Abso-freakin’-lutely! Know why?
- You’re working with people you trust and who trust you.
- You’re busting your butt, and you know everyone else is, too.
- Your boss has given you a crystal clear vision for where you’re headed.
- She has coached you when you needed redirecting and
- Encouraged you when you fell short.
- You have what you need to do your job.
- You feel safe enough to make mistakes and
- Your company takes the time to acknowledge accomplishments all along the way.
It’s fun. Really.
Google is famous for operating a fun workplace. Sure, they spend big on employee perks, but these perks are not the source of the fun. What the perks do, whether it’s free meals, childcare, or concierge services, is free up employees to do the things that Google values most: imagine, collaborate, innovate, create and produce.
Google demonstrates its respect for its employees every day by allowing them to customize their workplace experiences so they can be at the very top of their games.
Fun at work has gotten a lot of attention, and it’s often easy for business leaders to think that fun is something you buy (an espresso machine!) or add on (lap pool?). It’s not. Fun is the outcome of policies and behavior that honor the people we employ, and unties the binds that keep them from being the rock stars they want to be!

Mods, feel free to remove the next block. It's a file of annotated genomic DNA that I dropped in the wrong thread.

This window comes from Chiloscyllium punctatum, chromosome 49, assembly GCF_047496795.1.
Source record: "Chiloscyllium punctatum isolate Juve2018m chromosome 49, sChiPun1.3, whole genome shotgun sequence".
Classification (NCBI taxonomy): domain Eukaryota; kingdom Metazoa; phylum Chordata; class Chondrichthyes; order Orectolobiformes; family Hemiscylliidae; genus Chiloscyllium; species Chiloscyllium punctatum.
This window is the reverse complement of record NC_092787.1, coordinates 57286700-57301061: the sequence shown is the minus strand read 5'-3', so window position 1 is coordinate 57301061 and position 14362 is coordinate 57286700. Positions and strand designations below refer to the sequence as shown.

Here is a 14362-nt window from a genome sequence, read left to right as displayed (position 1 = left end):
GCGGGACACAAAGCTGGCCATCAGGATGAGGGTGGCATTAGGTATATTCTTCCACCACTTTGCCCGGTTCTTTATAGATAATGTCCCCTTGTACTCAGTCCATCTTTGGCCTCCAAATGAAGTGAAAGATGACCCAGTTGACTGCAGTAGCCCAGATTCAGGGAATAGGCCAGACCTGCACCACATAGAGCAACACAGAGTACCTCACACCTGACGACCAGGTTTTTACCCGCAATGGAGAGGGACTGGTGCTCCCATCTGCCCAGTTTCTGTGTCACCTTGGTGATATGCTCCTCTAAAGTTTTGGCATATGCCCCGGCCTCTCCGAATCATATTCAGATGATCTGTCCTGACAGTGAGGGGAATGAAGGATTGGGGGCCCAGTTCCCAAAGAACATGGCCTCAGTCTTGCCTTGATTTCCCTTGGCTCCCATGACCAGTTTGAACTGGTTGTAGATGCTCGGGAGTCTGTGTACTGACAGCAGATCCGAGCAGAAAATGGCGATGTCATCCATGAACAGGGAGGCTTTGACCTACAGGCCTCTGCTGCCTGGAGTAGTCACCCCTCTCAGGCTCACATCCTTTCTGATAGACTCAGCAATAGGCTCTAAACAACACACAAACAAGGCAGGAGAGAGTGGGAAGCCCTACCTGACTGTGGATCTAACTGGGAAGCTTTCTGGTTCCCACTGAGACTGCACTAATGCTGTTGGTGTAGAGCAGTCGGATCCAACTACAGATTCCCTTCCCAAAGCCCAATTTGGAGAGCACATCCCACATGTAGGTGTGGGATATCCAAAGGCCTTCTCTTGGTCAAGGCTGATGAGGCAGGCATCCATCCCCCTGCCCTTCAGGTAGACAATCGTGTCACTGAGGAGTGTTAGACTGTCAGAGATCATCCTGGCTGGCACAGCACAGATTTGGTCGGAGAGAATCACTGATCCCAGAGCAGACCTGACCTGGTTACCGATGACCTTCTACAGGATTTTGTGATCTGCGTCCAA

Although it would be totally cool, you don’t need to add a water slide and margarita machines to promote fun at your company. There are small steps you can take right now to foster an environment where people aspire to great things and have the fearlessness to try.
If you make an honest, good faith effort, you can make work more fun for yourself and for your employees. And more fun means higher productivity, better retention, easier recruiting. Do I really need to sell you on this?
The best kind of fun is found in activities that take us out of ourselves and away from our fears and preoccupations. When you’re having fun, you’re in the moment. Focused. Even faced with tight deadlines, high productivity requirements and relentless resource constraints, it’s possible to have fun. In fact, it’s imperative.
Once, while working at the Bigfork Summer Playhouse in Bigfork, Montana, a few of my friends (actors and technicians from the Playhouse) and I walked up the old dirt road along the Swan River just outside of town. It was a blisteringly hot day in late summer and, because we worked at night and had nothing to do except play (those were the days), we were looking for an adventure that might also cool us off.
Now, of course we could have just walked the short ten minutes to Flathead Lake, but where’s the thrill in that? One of the more daring nut jobs from the group remembered a series of pools in the river that were deep enough to jump into, even from the cliffs (CLIFFS!) that towered well above the river. You just had to be sure you jumped far enough.
Well, it turned out that was pretty damn far.
I stood at the edge of the cliff looking down at the glacier-fed water rushing into a series of four or five pools that looked pretty deep. Probably deep enough, but to get from where I stood to where the first pool was required not only a considerable vertical drop, but a horizontal span that looked to me at the time to be about the length of a football field.
I couldn’t help but get a little shaky about it. OK, really shaky.